Women's Lacrosse
    Girls PLAY Enjoys Sophomore Success

    A Girls PLAY attendee cheers on the Trojan lacrosse team.
    May 5, 2015

    As hundreds of middle school girls crowded into the Founder's Room at USC's Galen Center, a sense of anticipation filled the air. The young students, energized by their first visit to a college campus, awaited a full day of mentorship, education and sport.

    With last week's event, the Girls PLAY Program had officially reached the conclusion of its second year, but its impact is only beginning.

    The initiative was created two years ago to instill values of health, self-esteem, and college expectations in local middle school girls through interactions with USC's female student-athletes.

    Despite the perks of guest speakers, tours, and tickets to sporting events, the biggest impact of the initiative has proven to be the campus visit itself, which serves to broaden horizons and offers context for student's academic goals.

    The true success of Girls PLAY lies in the passionate engagement of the student-athletes, without whom the program would fail.

    Cassie Collins, a goalie on the women's lacrosse team, served as a speaker at this past event. "Volunteering is one of the best things a student-athlete can do for the school and for themselves," she said.

    The event has a lasting impact on both the young participants and the student-athletes.

    "It definitely brings my team closer," said Collins, "because I don't think we always look at how fortunate we are, and how far we've come. I think we definitely need to recognize that, and these girls help show us that. This is one of the best experiences I've had at USC--being able to connect with these young girls."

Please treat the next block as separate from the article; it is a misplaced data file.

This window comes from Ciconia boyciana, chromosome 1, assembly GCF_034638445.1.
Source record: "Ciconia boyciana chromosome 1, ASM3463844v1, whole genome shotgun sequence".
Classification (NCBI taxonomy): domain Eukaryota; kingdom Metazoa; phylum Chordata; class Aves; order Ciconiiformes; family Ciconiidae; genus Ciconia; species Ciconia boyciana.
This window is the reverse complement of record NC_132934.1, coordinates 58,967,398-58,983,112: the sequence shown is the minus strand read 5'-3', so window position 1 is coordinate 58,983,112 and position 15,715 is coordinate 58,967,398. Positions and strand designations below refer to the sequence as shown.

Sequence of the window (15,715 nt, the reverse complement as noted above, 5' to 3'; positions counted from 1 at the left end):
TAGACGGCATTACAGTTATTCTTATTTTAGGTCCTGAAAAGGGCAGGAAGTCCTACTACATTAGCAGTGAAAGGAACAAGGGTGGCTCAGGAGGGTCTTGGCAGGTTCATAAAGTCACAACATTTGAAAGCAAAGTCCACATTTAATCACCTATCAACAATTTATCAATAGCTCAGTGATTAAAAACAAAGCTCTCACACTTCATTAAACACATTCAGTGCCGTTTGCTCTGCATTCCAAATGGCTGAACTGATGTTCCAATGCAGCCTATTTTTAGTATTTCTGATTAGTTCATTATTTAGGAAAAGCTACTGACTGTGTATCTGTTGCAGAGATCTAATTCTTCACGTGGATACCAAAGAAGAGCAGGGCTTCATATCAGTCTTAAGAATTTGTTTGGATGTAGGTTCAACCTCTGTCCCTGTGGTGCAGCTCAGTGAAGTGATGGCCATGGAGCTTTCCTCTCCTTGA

Each athlete has their own passion and reason for spending time with the participants, making it special for all involved. For the Girls PLAY program, the future is looking bright.

    Next season's cycle will feature five events for sixth grade girls. The year after, ten total events will be held, with five for the new sixth grade class and five for the original girls, now seventh graders.


     

     

    The program will later expand to operate at fifteen events a year, with five for each middle school grade level, impacting nearly 8,000 girls. Each grade will focus on a specific aspect of the program: nutrition for sixth graders, self-esteem for seventh, and college goals for eighth.

    Another opportunity sits on the horizon as well; the beginning of Boys PLAY, an initiative for local middle school boys emphasizing nutrition, physical health, education, and issues of masculinity.

    Last week, as the girls stepped back onto buses, their sense of anticipation had not been alleviated, but rather heightened. With new goals and future plans on the horizon, the young Trojans left campus with a solid foundation to build on, just like the program itself.

    "I hope we reach just one girl," Collins said. "One girl and it will all be worth it."